It will hopefully be a significant financial benefit to everybody.
How can companies find out what technology is available?
Currently we market primarily on the Web, and we seek partners in whatever technology area we have. Liquid crystals and polymers have been our biggest area of licensing to date. Since our Liquid Crystal Institute at Kent State is the largest academic research center in the world focused on liquid crystals, it's quite well known.
We have about 40 company partners from this area and around the country that work with us regularly and are part of a partnership program, like Crystaloid (Electronics Co.) in Hudson and Kent Displays Inc. We bring them here for training, and they're always checking with us on what kinds of new technologies we have.
What's in it for the university to share these licenses?
Everybody benefits in several ways, but the company obviously gains access to university technology, which they wouldn't have had otherwise, and the university gets money back. (KSU's licensing income last year was nearly $400,000.) The university's main mission, in terms of technology transfer, is to make these technologies available for the public good.
Generally, most technology transfer offices do a little better than break even. But if you have a big winner, like a Gatorade (which came out of) the University of Florida, it can bring in millions. So if you have a big winner, it can be extremely lucrative.
Is there competition among companies to gain access to a certain technology or patent?
We try to satisfy all comers. There are various kinds of licensing arrangements. Some of these technologies, if they look like they have broad applicability, can be licensed nonexclusively to companies, meaning they can be licensed to more than one company for the same application.
Some of our earlier liquid crystal display technologies needed a lot more development or a lot of investment, and companies are reluctant to do that unless they can have a piece of it exclusively themselves. Both approaches have been taken. Part of it is kind of a timing issue because these technologies are almost always early, because they're coming out of a university, and sometimes it's hard to get companies interested because it is so early.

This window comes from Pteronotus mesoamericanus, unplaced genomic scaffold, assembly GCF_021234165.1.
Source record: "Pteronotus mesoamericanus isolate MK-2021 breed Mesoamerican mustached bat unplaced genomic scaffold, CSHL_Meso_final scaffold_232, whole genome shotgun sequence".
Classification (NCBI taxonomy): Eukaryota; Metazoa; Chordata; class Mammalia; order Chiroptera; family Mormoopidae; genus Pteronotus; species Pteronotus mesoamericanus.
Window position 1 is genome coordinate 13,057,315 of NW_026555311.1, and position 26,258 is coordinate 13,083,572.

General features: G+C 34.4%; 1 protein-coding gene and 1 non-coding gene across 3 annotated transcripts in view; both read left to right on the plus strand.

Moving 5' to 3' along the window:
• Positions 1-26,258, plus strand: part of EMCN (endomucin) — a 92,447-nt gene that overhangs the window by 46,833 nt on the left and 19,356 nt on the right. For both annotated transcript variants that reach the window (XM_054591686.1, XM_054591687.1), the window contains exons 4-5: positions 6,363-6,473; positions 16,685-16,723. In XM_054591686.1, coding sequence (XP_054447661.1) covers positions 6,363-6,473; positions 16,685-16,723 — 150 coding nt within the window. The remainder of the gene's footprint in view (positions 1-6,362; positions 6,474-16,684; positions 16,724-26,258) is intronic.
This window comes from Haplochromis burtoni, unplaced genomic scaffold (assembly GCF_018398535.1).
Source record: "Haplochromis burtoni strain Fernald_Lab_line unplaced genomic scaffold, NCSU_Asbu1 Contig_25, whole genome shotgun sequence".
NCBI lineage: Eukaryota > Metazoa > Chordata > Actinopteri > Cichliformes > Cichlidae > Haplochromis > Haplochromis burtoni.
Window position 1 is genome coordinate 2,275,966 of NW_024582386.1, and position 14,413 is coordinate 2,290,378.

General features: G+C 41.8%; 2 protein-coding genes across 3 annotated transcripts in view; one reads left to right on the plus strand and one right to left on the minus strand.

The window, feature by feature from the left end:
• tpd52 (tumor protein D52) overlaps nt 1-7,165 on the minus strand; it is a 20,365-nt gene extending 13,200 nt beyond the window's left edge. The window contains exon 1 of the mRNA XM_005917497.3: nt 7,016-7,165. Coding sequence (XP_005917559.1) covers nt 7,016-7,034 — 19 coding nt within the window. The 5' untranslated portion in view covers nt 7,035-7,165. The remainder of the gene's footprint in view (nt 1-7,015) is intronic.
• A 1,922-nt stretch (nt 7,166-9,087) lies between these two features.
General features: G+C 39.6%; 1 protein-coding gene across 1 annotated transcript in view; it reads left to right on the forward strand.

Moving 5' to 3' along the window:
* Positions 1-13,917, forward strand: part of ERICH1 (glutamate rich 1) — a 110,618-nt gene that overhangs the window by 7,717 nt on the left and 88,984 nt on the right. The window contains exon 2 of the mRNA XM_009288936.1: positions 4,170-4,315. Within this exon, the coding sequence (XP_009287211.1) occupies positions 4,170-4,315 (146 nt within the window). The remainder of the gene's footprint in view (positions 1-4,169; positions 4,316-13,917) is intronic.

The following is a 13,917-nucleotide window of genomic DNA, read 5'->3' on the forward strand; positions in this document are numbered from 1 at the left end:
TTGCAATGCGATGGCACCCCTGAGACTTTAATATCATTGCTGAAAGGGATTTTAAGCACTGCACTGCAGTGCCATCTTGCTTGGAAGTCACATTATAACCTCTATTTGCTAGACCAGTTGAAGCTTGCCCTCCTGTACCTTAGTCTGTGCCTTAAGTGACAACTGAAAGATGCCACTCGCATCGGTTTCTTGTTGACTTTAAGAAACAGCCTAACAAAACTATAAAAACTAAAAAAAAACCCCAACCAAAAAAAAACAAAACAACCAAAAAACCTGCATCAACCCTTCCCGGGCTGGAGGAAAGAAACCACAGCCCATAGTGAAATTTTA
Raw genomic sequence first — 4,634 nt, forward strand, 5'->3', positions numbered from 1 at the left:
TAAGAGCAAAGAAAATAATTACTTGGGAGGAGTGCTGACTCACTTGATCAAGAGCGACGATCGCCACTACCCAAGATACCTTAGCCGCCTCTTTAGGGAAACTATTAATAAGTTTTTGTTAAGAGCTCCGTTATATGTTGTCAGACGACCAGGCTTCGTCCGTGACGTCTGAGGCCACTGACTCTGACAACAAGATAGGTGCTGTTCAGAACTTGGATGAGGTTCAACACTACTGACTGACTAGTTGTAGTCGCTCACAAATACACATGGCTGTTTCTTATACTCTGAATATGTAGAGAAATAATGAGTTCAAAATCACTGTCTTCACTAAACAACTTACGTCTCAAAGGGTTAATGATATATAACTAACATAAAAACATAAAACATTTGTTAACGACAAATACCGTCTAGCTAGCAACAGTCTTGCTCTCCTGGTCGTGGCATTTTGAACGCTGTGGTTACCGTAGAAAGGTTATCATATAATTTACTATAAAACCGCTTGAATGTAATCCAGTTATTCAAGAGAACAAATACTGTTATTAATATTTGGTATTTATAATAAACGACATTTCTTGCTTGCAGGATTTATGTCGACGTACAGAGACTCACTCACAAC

And then you'll get one taker, they'll start to run with it, and word will get out that so-and-so company has this, and then you'll find people coming in later saying, 'Hey, I want that, too.' Then you just have to deal with it at that time.
Have you ever had to turn away a company?
We have tried not to say no. You try to keep everybody as satisfied as possible.
And of course we have many scientists here inventing new things all the time, and there are always new things to bring to the marketplace, too.
How do you stay on top of all the research that is being conducted within the university?
It's tough, because at a large university, it's quite diverse. I spend a lot of time on campus, circulating with faculty, going to technical meetings around campus and staying in the network of what kinds of technologies are being developed.
We also do educational seminars around the university on what technology transfer is and what the patenting process involves and what you get if your technology is patented and licensed, because there is money that goes back to these inventors, as well as the inventors' department and other areas of the university when a license is successful.
There are also policies in place at Kent State that say if you invent something, you need to disclose it to the technology transfer office. How to reach: Kent State University Office of Technology Transfer and Outreach Coordination, (330) 672-2692